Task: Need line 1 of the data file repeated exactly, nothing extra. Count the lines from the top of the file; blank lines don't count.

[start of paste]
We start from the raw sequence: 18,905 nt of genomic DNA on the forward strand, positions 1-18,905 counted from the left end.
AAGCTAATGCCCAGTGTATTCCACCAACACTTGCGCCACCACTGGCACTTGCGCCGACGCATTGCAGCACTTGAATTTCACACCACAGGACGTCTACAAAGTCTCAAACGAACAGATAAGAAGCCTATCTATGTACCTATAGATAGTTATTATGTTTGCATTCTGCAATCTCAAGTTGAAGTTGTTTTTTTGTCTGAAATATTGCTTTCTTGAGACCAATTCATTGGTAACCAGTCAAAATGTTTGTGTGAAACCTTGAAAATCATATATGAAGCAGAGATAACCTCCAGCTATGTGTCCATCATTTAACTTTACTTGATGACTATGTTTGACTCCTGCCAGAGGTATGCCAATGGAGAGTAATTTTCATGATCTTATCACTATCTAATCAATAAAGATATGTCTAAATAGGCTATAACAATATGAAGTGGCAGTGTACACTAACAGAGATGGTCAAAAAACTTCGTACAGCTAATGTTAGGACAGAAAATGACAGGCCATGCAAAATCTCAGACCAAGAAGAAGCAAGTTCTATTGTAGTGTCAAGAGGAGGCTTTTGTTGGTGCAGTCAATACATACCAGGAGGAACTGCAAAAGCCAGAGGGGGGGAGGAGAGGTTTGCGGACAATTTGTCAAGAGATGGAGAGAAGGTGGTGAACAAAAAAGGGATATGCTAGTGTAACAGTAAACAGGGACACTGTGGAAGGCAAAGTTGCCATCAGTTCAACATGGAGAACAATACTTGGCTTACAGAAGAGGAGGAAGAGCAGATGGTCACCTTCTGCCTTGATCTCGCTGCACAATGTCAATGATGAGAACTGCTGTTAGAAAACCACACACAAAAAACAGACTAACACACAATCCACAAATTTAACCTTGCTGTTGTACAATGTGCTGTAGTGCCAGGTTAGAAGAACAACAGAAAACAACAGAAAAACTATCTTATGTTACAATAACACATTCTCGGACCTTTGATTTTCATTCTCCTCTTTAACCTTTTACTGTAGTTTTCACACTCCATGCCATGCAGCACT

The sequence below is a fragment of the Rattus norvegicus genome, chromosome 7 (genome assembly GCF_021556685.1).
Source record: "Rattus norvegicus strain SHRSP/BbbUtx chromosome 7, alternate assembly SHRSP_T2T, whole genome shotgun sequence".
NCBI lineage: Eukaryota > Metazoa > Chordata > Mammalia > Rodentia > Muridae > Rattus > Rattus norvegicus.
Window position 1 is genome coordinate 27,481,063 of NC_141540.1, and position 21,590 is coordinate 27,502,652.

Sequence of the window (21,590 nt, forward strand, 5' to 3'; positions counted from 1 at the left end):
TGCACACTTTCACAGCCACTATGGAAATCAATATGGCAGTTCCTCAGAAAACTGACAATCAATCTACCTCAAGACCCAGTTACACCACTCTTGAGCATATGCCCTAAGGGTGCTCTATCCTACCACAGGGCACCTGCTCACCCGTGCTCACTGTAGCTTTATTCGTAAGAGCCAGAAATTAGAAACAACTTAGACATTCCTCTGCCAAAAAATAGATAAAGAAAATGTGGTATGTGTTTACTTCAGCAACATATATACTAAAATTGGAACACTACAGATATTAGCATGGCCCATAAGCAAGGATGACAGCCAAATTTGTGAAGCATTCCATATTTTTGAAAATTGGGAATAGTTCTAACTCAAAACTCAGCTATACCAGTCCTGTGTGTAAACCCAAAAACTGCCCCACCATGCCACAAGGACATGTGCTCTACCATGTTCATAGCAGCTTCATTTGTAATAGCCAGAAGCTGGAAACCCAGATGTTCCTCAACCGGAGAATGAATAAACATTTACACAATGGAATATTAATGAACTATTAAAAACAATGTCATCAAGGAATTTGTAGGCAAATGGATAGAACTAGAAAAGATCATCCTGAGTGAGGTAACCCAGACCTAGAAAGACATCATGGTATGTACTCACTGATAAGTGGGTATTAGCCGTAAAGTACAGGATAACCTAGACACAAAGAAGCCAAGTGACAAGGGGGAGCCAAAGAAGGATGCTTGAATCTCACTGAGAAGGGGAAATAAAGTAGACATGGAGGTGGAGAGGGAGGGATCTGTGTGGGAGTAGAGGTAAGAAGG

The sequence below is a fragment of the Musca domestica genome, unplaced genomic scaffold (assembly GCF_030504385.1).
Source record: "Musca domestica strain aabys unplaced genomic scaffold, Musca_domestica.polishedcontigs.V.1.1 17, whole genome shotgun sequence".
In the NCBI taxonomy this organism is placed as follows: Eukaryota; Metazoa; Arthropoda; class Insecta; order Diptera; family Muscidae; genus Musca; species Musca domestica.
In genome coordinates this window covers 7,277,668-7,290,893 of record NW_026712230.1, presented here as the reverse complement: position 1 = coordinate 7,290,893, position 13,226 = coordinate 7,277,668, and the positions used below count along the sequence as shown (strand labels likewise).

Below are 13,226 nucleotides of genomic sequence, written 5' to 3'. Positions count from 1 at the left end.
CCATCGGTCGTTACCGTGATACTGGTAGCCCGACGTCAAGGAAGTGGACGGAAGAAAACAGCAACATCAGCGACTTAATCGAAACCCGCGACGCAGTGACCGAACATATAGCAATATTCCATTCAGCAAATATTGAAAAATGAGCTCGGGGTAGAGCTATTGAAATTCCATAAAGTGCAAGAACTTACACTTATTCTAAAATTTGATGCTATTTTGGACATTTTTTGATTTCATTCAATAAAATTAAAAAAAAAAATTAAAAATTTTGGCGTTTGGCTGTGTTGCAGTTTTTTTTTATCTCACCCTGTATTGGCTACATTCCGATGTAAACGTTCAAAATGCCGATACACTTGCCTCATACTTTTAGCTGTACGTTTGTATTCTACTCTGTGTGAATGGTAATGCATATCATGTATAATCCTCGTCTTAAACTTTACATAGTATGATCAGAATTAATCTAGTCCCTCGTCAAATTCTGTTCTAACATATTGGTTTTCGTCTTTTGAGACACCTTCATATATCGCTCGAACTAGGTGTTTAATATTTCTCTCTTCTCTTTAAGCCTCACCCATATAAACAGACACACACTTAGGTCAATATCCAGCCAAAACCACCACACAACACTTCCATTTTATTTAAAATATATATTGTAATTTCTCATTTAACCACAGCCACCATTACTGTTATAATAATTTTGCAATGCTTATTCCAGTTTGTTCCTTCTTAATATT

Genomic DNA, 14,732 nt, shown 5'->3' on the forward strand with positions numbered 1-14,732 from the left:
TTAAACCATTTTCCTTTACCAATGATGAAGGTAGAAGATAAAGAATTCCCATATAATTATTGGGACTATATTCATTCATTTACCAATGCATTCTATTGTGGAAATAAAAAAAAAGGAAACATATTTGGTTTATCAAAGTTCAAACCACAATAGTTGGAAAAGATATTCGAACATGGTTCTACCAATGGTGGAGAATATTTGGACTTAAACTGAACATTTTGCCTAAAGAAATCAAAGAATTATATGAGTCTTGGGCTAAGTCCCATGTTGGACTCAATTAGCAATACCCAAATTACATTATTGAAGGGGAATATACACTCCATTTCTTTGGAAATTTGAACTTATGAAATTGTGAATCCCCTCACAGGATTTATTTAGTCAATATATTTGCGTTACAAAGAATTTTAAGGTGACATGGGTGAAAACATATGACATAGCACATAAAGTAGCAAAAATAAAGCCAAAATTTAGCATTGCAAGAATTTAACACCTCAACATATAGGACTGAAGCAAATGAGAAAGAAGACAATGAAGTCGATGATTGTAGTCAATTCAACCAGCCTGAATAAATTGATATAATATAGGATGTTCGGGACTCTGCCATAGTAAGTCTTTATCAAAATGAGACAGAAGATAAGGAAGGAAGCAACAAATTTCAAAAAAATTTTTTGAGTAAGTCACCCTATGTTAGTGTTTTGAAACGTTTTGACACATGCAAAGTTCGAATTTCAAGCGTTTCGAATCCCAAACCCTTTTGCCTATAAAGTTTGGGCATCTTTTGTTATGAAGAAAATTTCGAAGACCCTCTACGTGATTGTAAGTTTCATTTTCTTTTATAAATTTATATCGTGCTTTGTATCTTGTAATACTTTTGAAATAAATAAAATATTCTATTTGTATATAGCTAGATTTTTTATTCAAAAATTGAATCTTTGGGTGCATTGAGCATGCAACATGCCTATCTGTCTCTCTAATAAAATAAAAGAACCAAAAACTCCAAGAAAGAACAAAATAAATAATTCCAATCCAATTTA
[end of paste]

We start from the raw sequence: 18,905 nt of genomic DNA on the forward strand, positions 1-18,905 counted from the left end.